IRENA conference highlights PV solutions for island tourism

The recent Renewable Energy Applications for Island Tourism conference in Cyprus showcased the growing potential for photovoltaic installations at island hotels and resorts.

Organized by the International Renewable Energy Agency (IRENA) and the Cypriot government, the event, which took place May 29-30, presented a wide range of renewable energy applications and solutions for island nations saddled with the high costs of imported fossil fuel and isolated power grids but blessed clean energy potential from sunshine, wind and ocean.

Offering a cost overview for PV applications at island sites, IRENA’s Peter Journeay-Kaler listed a number of compelling reasons why PV was ideal for island tourism, the main one being the reduction in energy costs for hotels and resorts. Indeed, grid-connected tourism facilities could offset utility costs by 100% through PV, while remote off-grid hotels and resorts could offset diesel consumption by as much as 90%, Journeay-Kaler said. Air conditioning costs remain the biggest expenditure for island hotels and resorts.

Using Cyprus as an example, Journeay-Kaler said electricity rates in the country were at €0.22 per kilowatt hour compared to the cost of unsubsidized PV systems: €0.075 to €0.10 per kilowatt hour.

Another major factor not to be overlooked, he added, was the potential for "green marketing." The increasing use of clean energy sources that reduce air and water pollution and improve the environment can in itself attract an ever growing number of environmentally-conscious travelers and holidaymakers.

However, Journeay-Kaler cautioned that achieving savings through PV required "comprehensive planning," including the undertaking of energy efficient measures; solar resource assessments; grid or onsite generation analyses; hotel or resort demand analyses; system designs that minimize the levelized cost of energy (LCOE) and competitive international bidding processes.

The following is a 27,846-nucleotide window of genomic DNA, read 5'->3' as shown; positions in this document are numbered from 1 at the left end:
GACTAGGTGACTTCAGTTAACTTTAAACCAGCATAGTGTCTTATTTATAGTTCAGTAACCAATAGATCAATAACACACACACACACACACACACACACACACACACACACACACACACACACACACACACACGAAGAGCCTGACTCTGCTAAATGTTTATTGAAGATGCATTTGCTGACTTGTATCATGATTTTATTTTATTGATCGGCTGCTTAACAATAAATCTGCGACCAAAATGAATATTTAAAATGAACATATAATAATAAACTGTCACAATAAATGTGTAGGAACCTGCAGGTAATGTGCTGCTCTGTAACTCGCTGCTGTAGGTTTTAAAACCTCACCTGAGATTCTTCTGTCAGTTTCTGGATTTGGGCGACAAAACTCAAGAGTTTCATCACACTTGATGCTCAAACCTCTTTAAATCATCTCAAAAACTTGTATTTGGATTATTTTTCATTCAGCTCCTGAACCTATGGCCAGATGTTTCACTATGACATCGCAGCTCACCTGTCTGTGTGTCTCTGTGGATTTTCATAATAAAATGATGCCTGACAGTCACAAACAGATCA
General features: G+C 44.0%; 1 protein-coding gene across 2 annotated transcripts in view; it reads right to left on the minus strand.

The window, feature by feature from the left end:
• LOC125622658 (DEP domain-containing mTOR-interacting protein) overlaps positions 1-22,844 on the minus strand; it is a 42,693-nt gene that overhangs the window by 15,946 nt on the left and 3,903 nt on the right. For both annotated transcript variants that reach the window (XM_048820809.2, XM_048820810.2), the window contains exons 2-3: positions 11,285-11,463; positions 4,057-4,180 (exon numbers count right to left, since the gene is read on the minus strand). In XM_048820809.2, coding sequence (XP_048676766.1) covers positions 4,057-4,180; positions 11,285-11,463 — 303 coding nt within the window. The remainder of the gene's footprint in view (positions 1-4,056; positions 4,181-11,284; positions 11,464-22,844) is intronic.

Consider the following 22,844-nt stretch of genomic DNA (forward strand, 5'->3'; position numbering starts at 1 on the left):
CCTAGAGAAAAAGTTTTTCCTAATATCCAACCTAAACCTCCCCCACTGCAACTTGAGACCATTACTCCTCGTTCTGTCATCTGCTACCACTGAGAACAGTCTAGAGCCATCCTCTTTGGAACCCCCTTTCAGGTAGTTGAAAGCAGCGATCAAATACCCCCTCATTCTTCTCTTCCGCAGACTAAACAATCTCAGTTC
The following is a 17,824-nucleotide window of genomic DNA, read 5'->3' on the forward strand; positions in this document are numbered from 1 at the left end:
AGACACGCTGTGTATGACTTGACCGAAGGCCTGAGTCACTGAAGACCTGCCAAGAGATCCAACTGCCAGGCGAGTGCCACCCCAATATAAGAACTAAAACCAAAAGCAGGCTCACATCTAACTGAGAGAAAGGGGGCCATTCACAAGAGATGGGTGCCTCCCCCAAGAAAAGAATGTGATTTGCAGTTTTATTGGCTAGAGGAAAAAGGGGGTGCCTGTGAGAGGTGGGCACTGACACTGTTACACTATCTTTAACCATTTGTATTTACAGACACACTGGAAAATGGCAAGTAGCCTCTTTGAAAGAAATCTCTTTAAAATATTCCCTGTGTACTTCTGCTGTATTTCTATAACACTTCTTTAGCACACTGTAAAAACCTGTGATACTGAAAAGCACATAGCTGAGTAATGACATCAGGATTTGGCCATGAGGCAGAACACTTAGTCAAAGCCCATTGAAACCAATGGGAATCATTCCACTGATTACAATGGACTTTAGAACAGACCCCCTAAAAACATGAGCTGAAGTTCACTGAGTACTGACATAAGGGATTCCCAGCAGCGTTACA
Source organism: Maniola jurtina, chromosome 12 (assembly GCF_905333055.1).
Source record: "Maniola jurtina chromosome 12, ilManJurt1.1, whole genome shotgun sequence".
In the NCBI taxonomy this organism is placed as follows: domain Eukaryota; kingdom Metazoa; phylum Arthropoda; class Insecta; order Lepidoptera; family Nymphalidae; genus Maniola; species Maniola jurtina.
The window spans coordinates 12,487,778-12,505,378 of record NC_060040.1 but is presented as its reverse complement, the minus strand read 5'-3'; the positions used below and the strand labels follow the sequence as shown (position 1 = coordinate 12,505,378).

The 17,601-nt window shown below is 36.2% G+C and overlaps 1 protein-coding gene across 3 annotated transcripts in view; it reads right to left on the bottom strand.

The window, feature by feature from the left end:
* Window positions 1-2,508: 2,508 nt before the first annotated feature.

Also taking part in the discussion, George Karagiorgis, associate professor of mechanical engineering at the Frederick University in Cyprus, stressed the need for storage in view of the country’s limited isolated grid.

One way to store energy that could be ideal for islands is pumped storage, which is commonly used for load balancing, Karagiorgis said, adding that it was in his opinion the best storage solution for Cyprus.

Using PV-generated electricity during periods of low electrical demand, water can be pumped upward and later released onto turbine blades, which rotate to produce electricity, when demand increases.

Another possibility for islands is to convert electricity into hydrogen, Karagiorgis added.

Also briefly discussed at the conference was the EuroAsia Interconnector project, which would connect the power grids of Cyprus, Greece and Israel. The three countries signed a memorandum of understanding last year for the ambitious proposal, which is one of three energy infrastructure projects of common interest approved by the European Commission. The others include a pipeline from the East Mediterranean to Europe via Greece and a gas storage pipeline the would likewise connect Israel with Cyprus and Greece. The EuroAsia Interconnector is not expected to develop further than feasibility studies, however.

In addition to PV applications, the conference also examined such renewable energy solutions for desalination, electric vehicles and transport, using algae for biofuels and the increasing use of biofuels for air transportation.

Speakers included Alex Schroeder, technology deployment manager for fuels and vehicles at the National Renewable Energy Laboratory (NREL) in Denver, Colorado, who discussed the use of electric vehicles in Hawaii, and Edison Yin, business development manager at BYD Europe, who offered a presentation on the use of BYD electric buses on the Dutch island of Schiermonnikoog.